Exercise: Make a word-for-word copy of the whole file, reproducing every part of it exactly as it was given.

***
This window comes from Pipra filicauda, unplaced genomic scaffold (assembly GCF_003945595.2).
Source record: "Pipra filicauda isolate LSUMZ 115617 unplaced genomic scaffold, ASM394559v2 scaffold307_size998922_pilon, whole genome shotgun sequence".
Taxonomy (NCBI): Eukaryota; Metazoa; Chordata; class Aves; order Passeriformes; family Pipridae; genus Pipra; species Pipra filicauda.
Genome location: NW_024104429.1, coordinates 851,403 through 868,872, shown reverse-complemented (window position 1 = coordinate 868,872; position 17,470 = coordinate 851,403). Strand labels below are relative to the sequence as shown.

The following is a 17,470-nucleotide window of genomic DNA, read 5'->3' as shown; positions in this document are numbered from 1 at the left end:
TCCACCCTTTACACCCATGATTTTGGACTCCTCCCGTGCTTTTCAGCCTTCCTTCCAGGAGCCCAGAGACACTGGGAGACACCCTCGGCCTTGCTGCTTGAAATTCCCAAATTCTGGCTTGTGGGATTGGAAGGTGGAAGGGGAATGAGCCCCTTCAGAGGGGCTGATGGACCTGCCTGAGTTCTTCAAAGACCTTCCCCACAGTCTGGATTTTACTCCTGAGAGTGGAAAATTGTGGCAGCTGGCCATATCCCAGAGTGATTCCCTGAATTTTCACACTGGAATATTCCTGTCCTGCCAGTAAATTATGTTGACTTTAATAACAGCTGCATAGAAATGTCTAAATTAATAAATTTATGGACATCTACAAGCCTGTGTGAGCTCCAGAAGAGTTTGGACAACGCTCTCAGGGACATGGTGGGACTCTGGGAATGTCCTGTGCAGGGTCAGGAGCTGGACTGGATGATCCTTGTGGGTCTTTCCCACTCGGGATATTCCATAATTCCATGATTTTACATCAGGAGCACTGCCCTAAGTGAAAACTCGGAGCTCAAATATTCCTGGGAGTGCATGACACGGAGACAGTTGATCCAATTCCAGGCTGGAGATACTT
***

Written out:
This window comes from Pipra filicauda, unplaced genomic scaffold (assembly GCF_003945595.2).
Source record: "Pipra filicauda isolate LSUMZ 115617 unplaced genomic scaffold, ASM394559v2 scaffold307_size998922_pilon, whole genome shotgun sequence".
Taxonomy (NCBI): Eukaryota; Metazoa; Chordata; class Aves; order Passeriformes; family Pipridae; genus Pipra; species Pipra filicauda.
Genome location: NW_024104429.1, coordinates 851,403 through 868,872, shown reverse-complemented (window position 1 = coordinate 868,872; position 17,470 = coordinate 851,403). Strand labels below are relative to the sequence as shown.

The following is a 17,470-nucleotide window of genomic DNA, read 5'->3' as shown; positions in this document are numbered from 1 at the left end:
TCCACCCTTTACACCCATGATTTTGGACTCCTCCCGTGCTTTTCAGCCTTCCTTCCAGGAGCCCAGAGACACTGGGAGACACCCTCGGCCTTGCTGCTTGAAATTCCCAAATTCTGGCTTGTGGGATTGGAAGGTGGAAGGGGAATGAGCCCCTTCAGAGGGGCTGATGGACCTGCCTGAGTTCTTCAAAGACCTTCCCCACAGTCTGGATTTTACTCCTGAGAGTGGAAAATTGTGGCAGCTGGCCATATCCCAGAGTGATTCCCTGAATTTTCACACTGGAATATTCCTGTCCTGCCAGTAAATTATGTTGACTTTAATAACAGCTGCATAGAAATGTCTAAATTAATAAATTTATGGACATCTACAAGCCTGTGTGAGCTCCAGAAGAGTTTGGACAACGCTCTCAGGGACATGGTGGGACTCTGGGAATGTCCTGTGCAGGGTCAGGAGCTGGACTGGATGATCCTTGTGGGTCTTTCCCACTCGGGATATTCCATAATTCCATGATTTTACATCAGGAGCACTGCCCTAAGTGAAAACTCGGAGCTCAAATATTCCTGGGAGTGCATGACACGGAGACAGTTGATCCAATTCCAGGCTGGAGATACTT